That book is now in its third edition, and includes much additional data since the original publication — all of which confirms the title.

Lott’s book turned the head of an academic who initially had a negative view of firearms and their role in the culture. But he and his wife were expecting a child and he wanted to make certain to raise him/her with a proper understanding on the issue. . . .

Bob Adelmann, “Latest Pew Research Study Reveals More Support for Gun Ownership,” New American, June 12, 2024

Post on Twitter Posted in Not the Bee, June 12, 2024.

Bonchie cited a recent NRA-ILA report explaining how the Crime Prevention Research Center found that “one factor contributing to the ostensible dip in violent crime is that almost 40% of local law enforcement agencies are no longer transmitting their information to the national Federal Bureau of Investigation (FBI) database.” 

You heard that correctly. 

Violent crime across America must be so out of control in failed leftist metro areas that radical leftists in local governments just stopped reporting crime data to the FBI. This is an admission the woke utopia of criminal and social justice reforms is an utter disaster.

Here’s more from the NRA-ILA report:

In “2021, 37% of police departments stopped reporting crime data to the FBI (including large departments for Chicago, Los Angeles, and New York),” and for other jurisdictions, like Baltimore and Nashville, crimes are being underreported or undercounted. This leaves a large gap; by 2021, the real crime data collected by the FBI represented only 63% of police departments overseeing just 65% of the population. When compared to pre-2021 data, the result is a questionable “decline” in crime

Tyler Durden, “Admission Of Failure? Democratic Cities Stop Reporting Crime Stats To FBI,” Zero Hedge, June 11, 2024.

“Scouring FBI data, John Lott, the founder of the Crime Prevention Research Center, found that arrests for reported violent crimes in major cities fell 20 percent in 2022, from 42.5 percent in 2019 — the year before the COVID pandemic and BLM protests in response to George Floyd’s death while in police custody,” he wrote.

“The percentage of murder and rapes cleared by arrests fell to 40.6 percent from 67.3 percent in those years; for rapes from 33.8 percent to 17.4 percent, and arrests for reported property crimes in major cities dropped to 4.5 percent in 2022 from 11.6 percent in 2019,” Varney added. . . .

Randy DeSoto, “2024 Election: Is the FBI Fudging Violent Crime Data to Help Biden? – What You Need to Know,” The Western Journal, May 27, 2024.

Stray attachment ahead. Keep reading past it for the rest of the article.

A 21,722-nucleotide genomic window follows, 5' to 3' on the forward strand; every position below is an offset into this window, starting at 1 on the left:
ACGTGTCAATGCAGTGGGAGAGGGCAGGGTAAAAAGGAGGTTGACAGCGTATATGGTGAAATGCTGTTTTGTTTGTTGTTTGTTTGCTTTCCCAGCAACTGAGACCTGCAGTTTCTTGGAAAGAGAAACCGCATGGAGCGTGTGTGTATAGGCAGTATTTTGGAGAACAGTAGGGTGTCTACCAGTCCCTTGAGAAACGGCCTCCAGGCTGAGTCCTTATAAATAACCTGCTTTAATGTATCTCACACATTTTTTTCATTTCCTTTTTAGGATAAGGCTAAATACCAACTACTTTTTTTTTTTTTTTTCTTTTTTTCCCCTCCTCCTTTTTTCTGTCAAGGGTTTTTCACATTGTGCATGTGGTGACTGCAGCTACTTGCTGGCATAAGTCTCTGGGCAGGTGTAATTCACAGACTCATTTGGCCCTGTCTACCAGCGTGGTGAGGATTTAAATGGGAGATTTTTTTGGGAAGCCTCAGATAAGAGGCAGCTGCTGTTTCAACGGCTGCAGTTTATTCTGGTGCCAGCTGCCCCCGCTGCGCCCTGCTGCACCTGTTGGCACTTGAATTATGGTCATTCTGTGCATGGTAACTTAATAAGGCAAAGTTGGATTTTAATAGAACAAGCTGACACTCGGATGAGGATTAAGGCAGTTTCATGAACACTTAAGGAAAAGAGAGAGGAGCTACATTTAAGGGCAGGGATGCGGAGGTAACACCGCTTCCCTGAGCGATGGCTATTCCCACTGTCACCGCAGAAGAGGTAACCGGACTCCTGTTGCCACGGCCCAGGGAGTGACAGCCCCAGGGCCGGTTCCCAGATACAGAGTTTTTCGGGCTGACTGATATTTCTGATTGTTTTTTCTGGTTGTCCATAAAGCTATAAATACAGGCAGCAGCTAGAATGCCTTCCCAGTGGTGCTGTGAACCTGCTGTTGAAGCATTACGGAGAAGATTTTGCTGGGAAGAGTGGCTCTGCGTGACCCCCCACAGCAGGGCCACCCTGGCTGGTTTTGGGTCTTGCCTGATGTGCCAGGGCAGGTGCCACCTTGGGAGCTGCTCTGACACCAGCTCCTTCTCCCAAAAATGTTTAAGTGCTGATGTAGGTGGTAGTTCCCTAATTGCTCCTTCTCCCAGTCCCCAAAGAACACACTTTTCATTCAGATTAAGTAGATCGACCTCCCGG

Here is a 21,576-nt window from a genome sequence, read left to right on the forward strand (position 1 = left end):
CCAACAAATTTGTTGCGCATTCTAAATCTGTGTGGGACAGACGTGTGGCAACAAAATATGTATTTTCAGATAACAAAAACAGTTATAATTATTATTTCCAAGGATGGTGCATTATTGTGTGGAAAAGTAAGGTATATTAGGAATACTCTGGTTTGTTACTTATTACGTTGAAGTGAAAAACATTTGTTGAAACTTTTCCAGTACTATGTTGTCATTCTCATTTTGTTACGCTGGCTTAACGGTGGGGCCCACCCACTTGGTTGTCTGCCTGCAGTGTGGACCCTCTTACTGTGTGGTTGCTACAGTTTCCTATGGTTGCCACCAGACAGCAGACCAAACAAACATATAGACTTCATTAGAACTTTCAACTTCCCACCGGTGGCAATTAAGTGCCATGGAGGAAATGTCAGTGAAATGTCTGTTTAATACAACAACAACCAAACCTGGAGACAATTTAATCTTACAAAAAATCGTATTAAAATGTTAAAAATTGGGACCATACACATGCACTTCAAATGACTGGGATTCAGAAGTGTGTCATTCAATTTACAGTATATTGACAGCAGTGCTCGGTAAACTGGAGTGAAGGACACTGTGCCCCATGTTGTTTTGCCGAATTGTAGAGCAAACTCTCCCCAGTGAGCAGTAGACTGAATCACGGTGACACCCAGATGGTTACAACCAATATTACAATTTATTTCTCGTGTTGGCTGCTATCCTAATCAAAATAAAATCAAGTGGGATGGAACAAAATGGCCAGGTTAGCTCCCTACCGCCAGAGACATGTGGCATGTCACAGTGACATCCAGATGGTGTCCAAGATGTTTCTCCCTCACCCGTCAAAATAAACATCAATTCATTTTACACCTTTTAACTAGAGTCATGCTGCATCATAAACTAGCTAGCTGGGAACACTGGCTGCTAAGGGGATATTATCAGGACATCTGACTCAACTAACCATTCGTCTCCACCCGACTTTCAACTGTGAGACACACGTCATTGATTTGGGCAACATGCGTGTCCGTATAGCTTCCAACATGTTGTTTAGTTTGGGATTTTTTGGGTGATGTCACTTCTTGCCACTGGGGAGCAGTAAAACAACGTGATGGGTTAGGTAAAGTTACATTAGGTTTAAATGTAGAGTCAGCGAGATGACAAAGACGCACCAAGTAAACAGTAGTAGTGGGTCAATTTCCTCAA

Economists John Lott and Daid Mustard found that increased prevalence of concealed carry in municipal jurisdictions probably explained the drop in contact crimes . . .

Jonathan Wright, “What is a ‘gun culture’ and does South Africa have one?” Biz News, May 23, 2024.

The debate over concealed carry weapon (CCW) laws is as heated as ever. With out-of-control crime and a flood of illegal alien criminals, citizen concealed carry is needed now more than ever, as recent self-defense events illustrate. Well-funded Gun control advocates tirelessly argue that these laws lead to more crime, but a new research paper “How Does Concealed Carrying of Weapons Affect Violent Crime?” by John R. Lott and Carlisle E. Moody is making waves by challenging these claims head-on. Here’s what you need to know about their findings, especially if you support gun rights.

The Claims: More Concealed Carry Holders, More Crime?

Anti-gun activists often say that right-to-carry laws, which allow citizens to carry concealed firearms, lead to two main problems:

1. More Stolen Guns: They argue that more people carrying permitted guns means more chances for those guns to be stolen and end up in the hands of criminals.

2. Interference with Police: They claim that armed citizens make it harder for police to do their jobs, reducing their effectiveness and potentially increasing crime.

The Research: Setting the Record Straight . . .

Tred Law, “New Study Debunks Myths: Concealed Carry Laws Don’t Increase Crime, Say Experts,” Ammoland, June 4, 2024.

Take gun-free zones, for example. As has been pointed out repeatedly by Crime Prevention Research Center — an organization that provides verifiable data but gets overlooked because it goes against the gun-control grain — gun-free zones are not safe. In fact, they are very dangerous. . . .

Joe D. “Buck” Ruth, “Narrative: Anti-gunners seek safety; pro-gunners care only about rights. Wrong!” Buckeye Firearms Association, May 24, 2024.